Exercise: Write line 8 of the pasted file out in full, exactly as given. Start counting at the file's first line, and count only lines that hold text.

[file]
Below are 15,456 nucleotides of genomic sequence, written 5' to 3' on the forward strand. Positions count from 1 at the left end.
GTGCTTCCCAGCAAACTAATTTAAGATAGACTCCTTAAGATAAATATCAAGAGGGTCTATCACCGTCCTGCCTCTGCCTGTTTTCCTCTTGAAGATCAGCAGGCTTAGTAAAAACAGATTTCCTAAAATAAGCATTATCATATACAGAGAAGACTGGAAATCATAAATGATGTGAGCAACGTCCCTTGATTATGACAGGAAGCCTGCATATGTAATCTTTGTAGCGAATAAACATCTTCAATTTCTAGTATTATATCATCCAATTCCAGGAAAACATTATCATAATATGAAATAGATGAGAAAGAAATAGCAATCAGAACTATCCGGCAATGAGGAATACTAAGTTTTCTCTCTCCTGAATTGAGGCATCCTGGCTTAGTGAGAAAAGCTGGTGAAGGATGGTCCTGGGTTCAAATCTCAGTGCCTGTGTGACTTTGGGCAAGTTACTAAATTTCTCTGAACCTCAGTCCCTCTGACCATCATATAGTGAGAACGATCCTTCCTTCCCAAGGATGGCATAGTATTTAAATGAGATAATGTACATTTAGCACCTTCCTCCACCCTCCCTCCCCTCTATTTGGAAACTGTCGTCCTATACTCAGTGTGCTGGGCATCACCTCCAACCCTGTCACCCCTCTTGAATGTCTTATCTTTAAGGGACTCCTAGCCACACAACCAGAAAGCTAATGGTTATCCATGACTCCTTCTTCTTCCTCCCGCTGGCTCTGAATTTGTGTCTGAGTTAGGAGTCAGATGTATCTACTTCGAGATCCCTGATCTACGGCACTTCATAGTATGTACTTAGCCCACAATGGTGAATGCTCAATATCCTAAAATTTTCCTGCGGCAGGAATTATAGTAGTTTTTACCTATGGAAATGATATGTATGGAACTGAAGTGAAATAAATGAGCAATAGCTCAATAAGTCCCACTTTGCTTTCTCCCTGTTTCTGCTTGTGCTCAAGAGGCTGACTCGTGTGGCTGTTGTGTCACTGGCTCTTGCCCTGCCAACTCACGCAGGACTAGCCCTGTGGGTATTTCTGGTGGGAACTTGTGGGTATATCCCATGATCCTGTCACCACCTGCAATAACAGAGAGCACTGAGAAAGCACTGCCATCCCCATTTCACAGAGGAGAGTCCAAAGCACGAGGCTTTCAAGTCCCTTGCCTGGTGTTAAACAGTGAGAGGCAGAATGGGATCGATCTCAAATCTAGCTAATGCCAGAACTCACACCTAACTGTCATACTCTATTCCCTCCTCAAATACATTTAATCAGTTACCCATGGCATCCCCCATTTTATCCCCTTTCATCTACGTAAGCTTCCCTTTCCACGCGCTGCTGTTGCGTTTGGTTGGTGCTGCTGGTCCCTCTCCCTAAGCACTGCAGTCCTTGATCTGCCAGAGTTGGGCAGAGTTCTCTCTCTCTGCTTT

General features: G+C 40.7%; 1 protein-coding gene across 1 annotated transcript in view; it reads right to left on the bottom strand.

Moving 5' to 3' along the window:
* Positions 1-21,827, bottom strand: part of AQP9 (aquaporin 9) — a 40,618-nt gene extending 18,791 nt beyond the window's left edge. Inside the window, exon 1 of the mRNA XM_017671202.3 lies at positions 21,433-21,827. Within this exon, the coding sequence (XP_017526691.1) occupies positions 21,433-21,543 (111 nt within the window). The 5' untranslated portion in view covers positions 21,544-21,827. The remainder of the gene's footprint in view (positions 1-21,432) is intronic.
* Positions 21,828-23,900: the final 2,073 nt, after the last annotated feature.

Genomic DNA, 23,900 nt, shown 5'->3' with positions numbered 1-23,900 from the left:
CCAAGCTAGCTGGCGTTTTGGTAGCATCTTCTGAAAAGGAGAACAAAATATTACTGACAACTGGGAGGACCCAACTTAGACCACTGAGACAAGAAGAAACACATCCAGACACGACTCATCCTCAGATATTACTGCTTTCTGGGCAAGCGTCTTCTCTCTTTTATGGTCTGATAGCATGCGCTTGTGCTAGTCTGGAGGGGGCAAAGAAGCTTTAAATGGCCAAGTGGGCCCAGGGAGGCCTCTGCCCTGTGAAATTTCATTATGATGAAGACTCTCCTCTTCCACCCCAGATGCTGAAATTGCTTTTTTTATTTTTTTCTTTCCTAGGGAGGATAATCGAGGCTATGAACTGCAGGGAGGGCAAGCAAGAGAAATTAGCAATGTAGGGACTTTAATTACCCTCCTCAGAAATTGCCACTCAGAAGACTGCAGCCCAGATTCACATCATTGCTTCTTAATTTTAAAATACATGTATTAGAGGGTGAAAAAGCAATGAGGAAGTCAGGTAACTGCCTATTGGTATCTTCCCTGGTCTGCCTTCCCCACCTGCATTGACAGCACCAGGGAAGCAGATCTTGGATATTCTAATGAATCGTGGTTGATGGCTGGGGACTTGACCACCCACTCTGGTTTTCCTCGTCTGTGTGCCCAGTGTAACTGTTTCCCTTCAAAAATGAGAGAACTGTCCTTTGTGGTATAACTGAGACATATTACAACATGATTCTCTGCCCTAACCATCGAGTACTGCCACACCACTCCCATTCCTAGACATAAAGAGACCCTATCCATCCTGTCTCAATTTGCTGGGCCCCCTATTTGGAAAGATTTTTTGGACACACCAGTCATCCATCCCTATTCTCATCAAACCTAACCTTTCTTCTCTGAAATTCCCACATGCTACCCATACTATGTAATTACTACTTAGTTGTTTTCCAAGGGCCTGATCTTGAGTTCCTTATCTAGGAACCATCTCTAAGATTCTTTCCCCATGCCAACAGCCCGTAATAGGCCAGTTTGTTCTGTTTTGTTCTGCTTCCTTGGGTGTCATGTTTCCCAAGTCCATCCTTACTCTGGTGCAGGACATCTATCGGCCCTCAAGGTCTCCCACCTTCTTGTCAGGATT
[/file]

CCAAGCTAGCTGGCGTTTTGGTAGCATCTTCTGAAAAGGAGAACAAAATATTACTGACAACTGGGAGGACCCAACTTAGACCACTGAGACAAGAAGAAACACATCCAGACACGACTCATCCTCAGATATTACTGCTTTCTGGGCAAGCGTCTTCTCTCTTTTATGGTCTGATAGCATGCGCTTGTGCTAGTCTGGAGGGGGCAAAGAAGCTTTAAATGGCCAAGTGGGCCCAGGGAGGCCTCTGCCCTGTGAAATTTCATTATGATGAAGACTCTCCTCTTCCACCCCAGATGCTGAAATTGCTTTTTTTATTTTTTTCTTTCCTAGGGAGGATAATCGAGGCTATGAACTGCAGGGAGGGCAAGCAAGAGAAATTAGCAATGTAGGGACTTTAATTACCCTCCTCAGAAATTGCCACTCAGAAGACTGCAGCCCAGATTCACATCATTGCTTCTTAATTTTAAAATACATGTATTAGAGGGTGAAAAAGCAATGAGGAAGTCAGGTAACTGCCTATTGGTATCTTCCCTGGTCTGCCTTCCCCACCTGCATTGACAGCACCAGGGAAGCAGATCTTGGATATTCTAATGAATCGTGGTTGATGGCTGGGGACTTGACCACCCACTCTGGTTTTCCTCGTCTGTGTGCCCAGTGTAACTGTTTCCCTTCAAAAATGAGAGAACTGTCCTTTGTGGTATAACTGAGACATATTACAACATGATTCTCTGCCCTAACCATCGAGTACTGCCACACCACTCCCATTCCTAGACATAAAGAGACCCTATCCATCCTGTCTCAATTTGCTGGGCCCCCTATTTGGAAAGATTTTTTGGACACACCAGTCATCCATCCCTATTCTCATCAAACCTAACCTTTCTTCTCTGAAATTCCCACATGCTACCCATACTATGTAATTACTACTTAGTTGTTTTCCAAGGGCCTGATCTTGAGTTCCTTATCTAGGAACCATCTCTAAGATTCTTTCCCCATGCCAACAGCCCGTAATAGGCCAGTTTGTTCTGTTTTGTTCTGCTTCCTTGGGTGTCATGTTTCCCAAGTCCATCCTTACTCTGGTGCAGGACATCTATCGGCCCTCAAGGTCTCCCACCTTCTTGTCAGGATT